We started at 6am; breakfast burritos and instant Starbucks coffee, served cold. Yuck! We rode a shuttle that drove us 1.5 hours to the trailhead of the two-day Zion Narrows backpack trip trail head. Equipped with packs, trail running shoes, and trekking poles, we descended down the first section of the Virgin River. Our first steps in the river were cold at first since it was still 8am. As we hiked down through the river, ponderosa pines towered above us, posting themselves on small cliffs and ledges. The red sand stone began to surround us as we descended further down the river corridor.
We were so glad we brought trekking poles with us. Hiking through a riverbed is not as easy as one might think, especially with a backpack full of gear. This first section was Ian’s favorite; there were almost no people and we felt like we had the whole canyon to our selves.
As the temps rose to 90-plus degrees, hiking through the river was quite energizing. The deep narrow sandstone walls provided an abundance of refreshing shade. It hardly felt like a strenuous hike due to the epic surroundings.
Every hour or two, the call of a Canyon Wren would echo through the narrow passage. The Canyon Wren served as a friendly reminder that we were truly in Utah Wilderness. The hot desert complemented the lush riparian landscape as sandstone gates loomed thousands of feet above, twisting upward through the light and shadows.
We camped at a beautiful site with side canyon hikes near by. I made fettuccini Alfred over our camp stove. The stars were amazing. Only the rustling of Ring Tail Cats attempting to steel our food broke the sound of the rivers gentle and constant tumbling.
The next day was truly inspiring as we encountered natural springs, hanging gardens (similar to Hawaii in beauty), and even deeper sandstone canyon views. This was truly a trip of a lifetime.
Several weeks ago, I made the spontaneous decision to go on a night hike and backpacking trip to the Blue Lakes. The Blue Lakes are located at the base of Mt. Sneffels in the San Juan Mountains of Colorado. The trail is a 3.5-mile hike with an elevation gain of 1,630 feet. We had just finished work, and were up for a challenge after spending all week in the real estate office.
Equipped with headlamps and peel-apart Twizzlers, we started the 2-hour night hike at dusk. Though the sun was setting, we could still see the purple and red Columbines and waterfalls along the steep winding trail. We could also see clouds beginning to build. I was a little scared as it began to get darker. I was concerned that we might come across a bear so I kept talking and singing to scare away any critters that might have been ahead of us.
At last we arrived at the lower Blue Lake, sweaty and amped from the hike. As we were setting up our tent, I heard something rustling in the bushes. I was terrified and was sure it was a bear! Ian walked over to the moving bushes with his headlamp. Much to my relief, the noise was coming from two frightened porcupines trying to get as far away from us as possible! They were so cute and much more welcome than a black bear.
We calmed our nerves as we sat on a giant log. We watched the clouds clear and open up to a full and starry night sky.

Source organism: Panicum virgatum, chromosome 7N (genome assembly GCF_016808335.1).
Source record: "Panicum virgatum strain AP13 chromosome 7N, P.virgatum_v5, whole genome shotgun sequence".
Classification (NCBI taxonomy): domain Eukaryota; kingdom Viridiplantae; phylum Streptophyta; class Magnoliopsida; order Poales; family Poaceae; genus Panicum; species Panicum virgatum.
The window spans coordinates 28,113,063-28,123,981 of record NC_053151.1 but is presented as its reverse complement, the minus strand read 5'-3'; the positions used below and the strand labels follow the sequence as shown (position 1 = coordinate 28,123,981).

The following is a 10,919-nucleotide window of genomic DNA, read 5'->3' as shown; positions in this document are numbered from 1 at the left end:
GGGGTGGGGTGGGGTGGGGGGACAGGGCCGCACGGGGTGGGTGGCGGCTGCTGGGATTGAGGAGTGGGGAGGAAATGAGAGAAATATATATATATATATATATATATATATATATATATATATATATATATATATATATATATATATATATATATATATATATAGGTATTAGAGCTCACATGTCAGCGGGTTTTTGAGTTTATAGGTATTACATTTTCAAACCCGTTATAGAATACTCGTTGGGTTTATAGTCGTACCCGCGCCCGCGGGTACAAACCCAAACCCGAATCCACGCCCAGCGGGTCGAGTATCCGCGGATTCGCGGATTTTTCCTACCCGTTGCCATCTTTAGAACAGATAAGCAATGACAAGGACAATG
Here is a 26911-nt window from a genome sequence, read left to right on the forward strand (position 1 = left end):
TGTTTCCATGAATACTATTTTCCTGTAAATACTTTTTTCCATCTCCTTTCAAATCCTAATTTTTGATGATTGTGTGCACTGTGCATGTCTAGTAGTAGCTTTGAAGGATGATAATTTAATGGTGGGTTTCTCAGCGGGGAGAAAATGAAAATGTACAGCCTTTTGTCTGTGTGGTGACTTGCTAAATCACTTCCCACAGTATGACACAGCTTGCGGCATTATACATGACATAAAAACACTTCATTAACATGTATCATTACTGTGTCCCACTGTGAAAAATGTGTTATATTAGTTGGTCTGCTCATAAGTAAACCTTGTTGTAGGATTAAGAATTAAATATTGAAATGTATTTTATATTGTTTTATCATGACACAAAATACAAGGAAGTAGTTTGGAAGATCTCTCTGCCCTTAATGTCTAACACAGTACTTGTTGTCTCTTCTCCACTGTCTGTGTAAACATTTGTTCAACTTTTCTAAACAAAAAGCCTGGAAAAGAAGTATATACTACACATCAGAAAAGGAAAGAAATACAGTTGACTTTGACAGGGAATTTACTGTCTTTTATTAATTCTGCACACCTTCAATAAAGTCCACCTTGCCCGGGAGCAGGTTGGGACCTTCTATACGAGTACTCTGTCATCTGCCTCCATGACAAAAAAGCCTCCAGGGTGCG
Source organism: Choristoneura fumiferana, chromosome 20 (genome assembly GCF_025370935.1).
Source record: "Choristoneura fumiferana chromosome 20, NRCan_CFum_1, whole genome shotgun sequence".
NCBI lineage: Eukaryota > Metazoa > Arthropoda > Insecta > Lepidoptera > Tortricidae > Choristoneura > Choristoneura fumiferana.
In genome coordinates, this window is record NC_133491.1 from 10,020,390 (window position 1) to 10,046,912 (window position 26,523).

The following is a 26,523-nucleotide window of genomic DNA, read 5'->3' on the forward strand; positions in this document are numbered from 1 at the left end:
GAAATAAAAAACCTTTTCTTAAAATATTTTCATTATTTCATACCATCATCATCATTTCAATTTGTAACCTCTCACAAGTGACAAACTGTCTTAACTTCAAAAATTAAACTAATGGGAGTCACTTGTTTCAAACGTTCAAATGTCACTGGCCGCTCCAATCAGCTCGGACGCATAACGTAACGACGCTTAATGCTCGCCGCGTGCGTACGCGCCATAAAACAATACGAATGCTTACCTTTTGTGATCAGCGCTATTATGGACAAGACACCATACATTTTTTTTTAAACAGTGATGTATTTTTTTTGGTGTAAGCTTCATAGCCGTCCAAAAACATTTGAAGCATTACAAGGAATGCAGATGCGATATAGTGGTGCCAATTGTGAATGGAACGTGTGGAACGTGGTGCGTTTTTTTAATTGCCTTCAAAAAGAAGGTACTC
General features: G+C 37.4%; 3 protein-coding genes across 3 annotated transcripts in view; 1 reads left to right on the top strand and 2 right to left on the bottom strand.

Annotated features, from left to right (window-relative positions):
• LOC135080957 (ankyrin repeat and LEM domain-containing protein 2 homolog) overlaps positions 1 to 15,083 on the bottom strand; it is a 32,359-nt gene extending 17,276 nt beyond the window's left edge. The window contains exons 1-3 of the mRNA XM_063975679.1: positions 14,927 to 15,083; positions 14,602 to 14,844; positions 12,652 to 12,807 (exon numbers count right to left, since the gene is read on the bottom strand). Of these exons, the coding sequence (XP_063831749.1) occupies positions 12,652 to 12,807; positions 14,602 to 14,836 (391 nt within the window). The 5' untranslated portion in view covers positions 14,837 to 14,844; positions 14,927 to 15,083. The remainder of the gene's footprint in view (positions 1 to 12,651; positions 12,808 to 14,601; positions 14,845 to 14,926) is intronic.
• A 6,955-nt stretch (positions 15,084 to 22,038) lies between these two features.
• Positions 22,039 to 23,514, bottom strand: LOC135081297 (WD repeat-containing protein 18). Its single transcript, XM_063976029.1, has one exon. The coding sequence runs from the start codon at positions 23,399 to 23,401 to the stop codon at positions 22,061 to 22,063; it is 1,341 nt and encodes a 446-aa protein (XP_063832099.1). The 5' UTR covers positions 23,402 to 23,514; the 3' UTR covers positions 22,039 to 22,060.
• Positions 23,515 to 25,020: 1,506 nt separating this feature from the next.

The next morning was one of the most memorable mountain moments of my life. The lake was crystal blue and the jagged Sneffels peak (14,150ft) towered above. The air was crisp and clean, and there were hardly any other campers to disturb the peace.
I highly recommend this hike. The Blue Lakes trailhead is easily accessible from East Dallas road and can be reached without a 4-wheel drive vehicle. The first 1.5 miles of the Blue Lakes trail is the hardest and has the most elevation gain. Be prepared to cross a small creek and get ready to enjoy an abundance of wildflowers. For the ambitious, you can continue on the trail past Lower Blue Lake and head up the mountain to the Upper Blue Lakes, the saddle, and the peak. The Blue Lakes also make a great base camp for climbing Mt. Sneffels.
Nestled between Ouray and Silverton, Ice Lake is a destination hike with rich rewards. I ventured upon this hike with my husband, Mom and Dad a couple weeks ago. I cannot say enough about the beauty and great place. The round-trip hike took us about 4 hours, but probably could be completed in 3 hours if we were going at a faster pace. The trail is a good combination of flats, switchbacks, and gradients.
A few minutes up the trail we were all surprised to hear the roar of an impressive waterfall. You can actually walk through the waterfall that pours over the trail headed toward clear lake. Ian just about gave me a heart-attack as he got close to the waterfalls steep edge and faked like he was falling off (the little stinker).
The wildflowers were just beginning and are now in full bloom as I type. The Indian paintbrush were out in full color and we saw miniature red Columbines everywhere. The Delphiniums were in abundance, but hadn’t flowered yet. I especially liked the skunk cabbage that graced the meadows with their large light green leaves.
The last push of the hike had quite a bit of elevation gain, but the views of the valley and many waterfalls were absolutely incredible. When we finally arrived at Ice Lake, (which was just above tree line), we were rewarded with the most incredible turquoise colored lake set against the ragged ridge-line of the San Juan Rocky Mountains. We enjoyed lunch lakeside and then quickly headed back down when the thunderclouds started to build.
This destination is now high on my favorite hikes list; get out and enjoy it this summer!